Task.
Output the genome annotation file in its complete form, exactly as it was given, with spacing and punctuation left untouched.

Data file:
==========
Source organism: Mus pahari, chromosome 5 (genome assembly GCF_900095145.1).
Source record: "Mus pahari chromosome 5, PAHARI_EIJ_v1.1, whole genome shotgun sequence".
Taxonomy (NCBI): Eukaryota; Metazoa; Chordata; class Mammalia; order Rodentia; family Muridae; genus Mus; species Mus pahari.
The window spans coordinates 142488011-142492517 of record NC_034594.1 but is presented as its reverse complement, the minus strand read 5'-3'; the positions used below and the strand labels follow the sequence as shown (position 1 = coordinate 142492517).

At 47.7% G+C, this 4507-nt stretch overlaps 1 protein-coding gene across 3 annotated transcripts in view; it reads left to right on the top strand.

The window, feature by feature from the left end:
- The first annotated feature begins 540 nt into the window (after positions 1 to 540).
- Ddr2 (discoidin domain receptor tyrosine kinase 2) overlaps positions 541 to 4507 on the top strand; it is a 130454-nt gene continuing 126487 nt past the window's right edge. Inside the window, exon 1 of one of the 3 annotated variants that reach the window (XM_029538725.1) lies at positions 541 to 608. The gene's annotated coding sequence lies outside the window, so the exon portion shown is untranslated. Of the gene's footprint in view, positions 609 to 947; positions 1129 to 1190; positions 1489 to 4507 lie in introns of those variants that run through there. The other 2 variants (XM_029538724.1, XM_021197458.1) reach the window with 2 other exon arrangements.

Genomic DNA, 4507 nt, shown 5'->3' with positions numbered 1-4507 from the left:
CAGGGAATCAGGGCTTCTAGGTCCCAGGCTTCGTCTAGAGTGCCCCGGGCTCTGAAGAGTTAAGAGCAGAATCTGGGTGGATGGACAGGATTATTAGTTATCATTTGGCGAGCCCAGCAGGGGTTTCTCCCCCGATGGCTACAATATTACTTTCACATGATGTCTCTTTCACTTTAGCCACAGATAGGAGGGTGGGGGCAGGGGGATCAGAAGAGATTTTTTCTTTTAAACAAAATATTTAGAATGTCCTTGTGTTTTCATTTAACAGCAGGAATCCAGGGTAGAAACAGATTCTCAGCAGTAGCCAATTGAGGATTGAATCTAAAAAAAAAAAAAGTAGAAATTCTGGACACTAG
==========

Source organism: Mus pahari, chromosome 5 (genome assembly GCF_900095145.1).
Source record: "Mus pahari chromosome 5, PAHARI_EIJ_v1.1, whole genome shotgun sequence".
Taxonomy (NCBI): Eukaryota; Metazoa; Chordata; class Mammalia; order Rodentia; family Muridae; genus Mus; species Mus pahari.
The window spans coordinates 142488011-142492517 of record NC_034594.1 but is presented as its reverse complement, the minus strand read 5'-3'; the positions used below and the strand labels follow the sequence as shown (position 1 = coordinate 142492517).

At 47.7% G+C, this 4507-nt stretch overlaps 1 protein-coding gene across 3 annotated transcripts in view; it reads left to right on the top strand.

The window, feature by feature from the left end:
- The first annotated feature begins 540 nt into the window (after positions 1 to 540).
- Ddr2 (discoidin domain receptor tyrosine kinase 2) overlaps positions 541 to 4507 on the top strand; it is a 130454-nt gene continuing 126487 nt past the window's right edge. Inside the window, exon 1 of one of the 3 annotated variants that reach the window (XM_029538725.1) lies at positions 541 to 608. The gene's annotated coding sequence lies outside the window, so the exon portion shown is untranslated. Of the gene's footprint in view, positions 609 to 947; positions 1129 to 1190; positions 1489 to 4507 lie in introns of those variants that run through there. The other 2 variants (XM_029538724.1, XM_021197458.1) reach the window with 2 other exon arrangements.

Genomic DNA, 4507 nt, shown 5'->3' with positions numbered 1-4507 from the left:
CAGGGAATCAGGGCTTCTAGGTCCCAGGCTTCGTCTAGAGTGCCCCGGGCTCTGAAGAGTTAAGAGCAGAATCTGGGTGGATGGACAGGATTATTAGTTATCATTTGGCGAGCCCAGCAGGGGTTTCTCCCCCGATGGCTACAATATTACTTTCACATGATGTCTCTTTCACTTTAGCCACAGATAGGAGGGTGGGGGCAGGGGGATCAGAAGAGATTTTTTCTTTTAAACAAAATATTTAGAATGTCCTTGTGTTTTCATTTAACAGCAGGAATCCAGGGTAGAAACAGATTCTCAGCAGTAGCCAATTGAGGATTGAATCTAAAAAAAAAAAAAGTAGAAATTCTGGACACTAG